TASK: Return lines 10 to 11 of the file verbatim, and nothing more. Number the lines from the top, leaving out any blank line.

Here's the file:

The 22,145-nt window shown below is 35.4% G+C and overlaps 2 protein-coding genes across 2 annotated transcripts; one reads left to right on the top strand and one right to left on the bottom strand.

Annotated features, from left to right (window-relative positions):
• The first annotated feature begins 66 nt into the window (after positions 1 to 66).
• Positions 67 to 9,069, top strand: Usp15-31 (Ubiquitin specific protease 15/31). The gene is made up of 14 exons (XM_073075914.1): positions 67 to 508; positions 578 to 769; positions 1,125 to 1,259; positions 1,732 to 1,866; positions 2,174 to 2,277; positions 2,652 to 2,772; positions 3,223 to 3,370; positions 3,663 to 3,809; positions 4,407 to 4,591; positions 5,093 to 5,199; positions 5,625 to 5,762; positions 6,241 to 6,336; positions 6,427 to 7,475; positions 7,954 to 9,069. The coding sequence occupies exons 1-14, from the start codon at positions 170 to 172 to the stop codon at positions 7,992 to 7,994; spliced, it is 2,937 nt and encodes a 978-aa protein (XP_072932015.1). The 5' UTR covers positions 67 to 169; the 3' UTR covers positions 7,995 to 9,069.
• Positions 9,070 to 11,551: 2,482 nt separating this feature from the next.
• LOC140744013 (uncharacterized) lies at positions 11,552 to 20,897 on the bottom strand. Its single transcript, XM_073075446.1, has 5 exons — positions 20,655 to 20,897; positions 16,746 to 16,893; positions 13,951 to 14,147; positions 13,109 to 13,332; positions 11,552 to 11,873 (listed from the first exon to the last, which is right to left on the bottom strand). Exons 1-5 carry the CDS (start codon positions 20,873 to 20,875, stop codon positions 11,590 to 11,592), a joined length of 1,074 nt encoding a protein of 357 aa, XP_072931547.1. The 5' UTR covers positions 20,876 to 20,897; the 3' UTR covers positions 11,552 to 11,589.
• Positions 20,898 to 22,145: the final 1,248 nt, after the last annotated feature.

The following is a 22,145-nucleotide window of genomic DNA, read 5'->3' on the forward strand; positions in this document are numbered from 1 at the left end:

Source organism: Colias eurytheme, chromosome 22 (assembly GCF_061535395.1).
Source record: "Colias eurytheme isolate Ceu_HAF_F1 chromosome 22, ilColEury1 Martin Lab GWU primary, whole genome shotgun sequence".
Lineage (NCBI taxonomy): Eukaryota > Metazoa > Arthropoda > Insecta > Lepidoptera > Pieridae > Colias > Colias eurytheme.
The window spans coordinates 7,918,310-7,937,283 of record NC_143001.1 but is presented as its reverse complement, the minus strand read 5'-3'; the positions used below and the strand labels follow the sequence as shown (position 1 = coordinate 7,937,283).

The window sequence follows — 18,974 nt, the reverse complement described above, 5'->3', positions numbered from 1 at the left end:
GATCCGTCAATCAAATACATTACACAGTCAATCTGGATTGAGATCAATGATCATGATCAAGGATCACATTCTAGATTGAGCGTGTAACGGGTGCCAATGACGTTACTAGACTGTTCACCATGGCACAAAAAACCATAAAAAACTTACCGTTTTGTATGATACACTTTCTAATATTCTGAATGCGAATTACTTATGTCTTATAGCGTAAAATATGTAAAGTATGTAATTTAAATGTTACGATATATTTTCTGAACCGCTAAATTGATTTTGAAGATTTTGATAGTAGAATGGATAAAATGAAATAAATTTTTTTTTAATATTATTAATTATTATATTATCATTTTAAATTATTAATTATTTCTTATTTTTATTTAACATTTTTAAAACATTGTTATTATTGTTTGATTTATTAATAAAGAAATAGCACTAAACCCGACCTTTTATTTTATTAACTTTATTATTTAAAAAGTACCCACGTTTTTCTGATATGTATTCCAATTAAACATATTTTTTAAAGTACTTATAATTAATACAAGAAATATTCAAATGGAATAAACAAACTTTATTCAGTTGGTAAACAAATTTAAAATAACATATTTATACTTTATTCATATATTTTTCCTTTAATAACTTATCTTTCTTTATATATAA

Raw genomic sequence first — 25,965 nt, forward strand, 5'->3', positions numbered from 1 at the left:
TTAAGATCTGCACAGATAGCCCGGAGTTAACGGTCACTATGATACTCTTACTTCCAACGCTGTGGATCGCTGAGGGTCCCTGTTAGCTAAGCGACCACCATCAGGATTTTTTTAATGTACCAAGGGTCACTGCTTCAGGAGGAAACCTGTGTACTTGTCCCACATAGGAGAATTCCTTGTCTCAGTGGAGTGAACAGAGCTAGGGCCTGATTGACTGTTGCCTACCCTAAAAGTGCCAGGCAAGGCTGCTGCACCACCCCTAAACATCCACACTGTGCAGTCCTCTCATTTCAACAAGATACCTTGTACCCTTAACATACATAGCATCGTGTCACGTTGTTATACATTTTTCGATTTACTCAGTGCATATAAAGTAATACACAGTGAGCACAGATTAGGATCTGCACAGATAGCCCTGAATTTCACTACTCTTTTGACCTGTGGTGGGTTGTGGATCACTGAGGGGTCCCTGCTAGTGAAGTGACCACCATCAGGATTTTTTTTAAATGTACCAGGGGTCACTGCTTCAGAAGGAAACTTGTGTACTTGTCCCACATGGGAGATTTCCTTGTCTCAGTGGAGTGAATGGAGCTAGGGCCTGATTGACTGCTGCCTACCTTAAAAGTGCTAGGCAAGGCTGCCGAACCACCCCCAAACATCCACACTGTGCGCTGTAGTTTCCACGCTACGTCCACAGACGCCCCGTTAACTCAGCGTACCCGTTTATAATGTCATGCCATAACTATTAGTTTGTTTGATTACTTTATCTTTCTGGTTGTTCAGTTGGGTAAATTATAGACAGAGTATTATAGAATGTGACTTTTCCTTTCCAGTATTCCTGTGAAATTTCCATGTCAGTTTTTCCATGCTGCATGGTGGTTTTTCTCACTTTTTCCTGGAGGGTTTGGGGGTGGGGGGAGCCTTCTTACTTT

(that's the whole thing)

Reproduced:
Source record: "Colias eurytheme isolate Ceu_HAF_F1 chromosome 22, ilColEury1 Martin Lab GWU primary, whole genome shotgun sequence".
Lineage (NCBI taxonomy): Eukaryota > Metazoa > Arthropoda > Insecta > Lepidoptera > Pieridae > Colias > Colias eurytheme.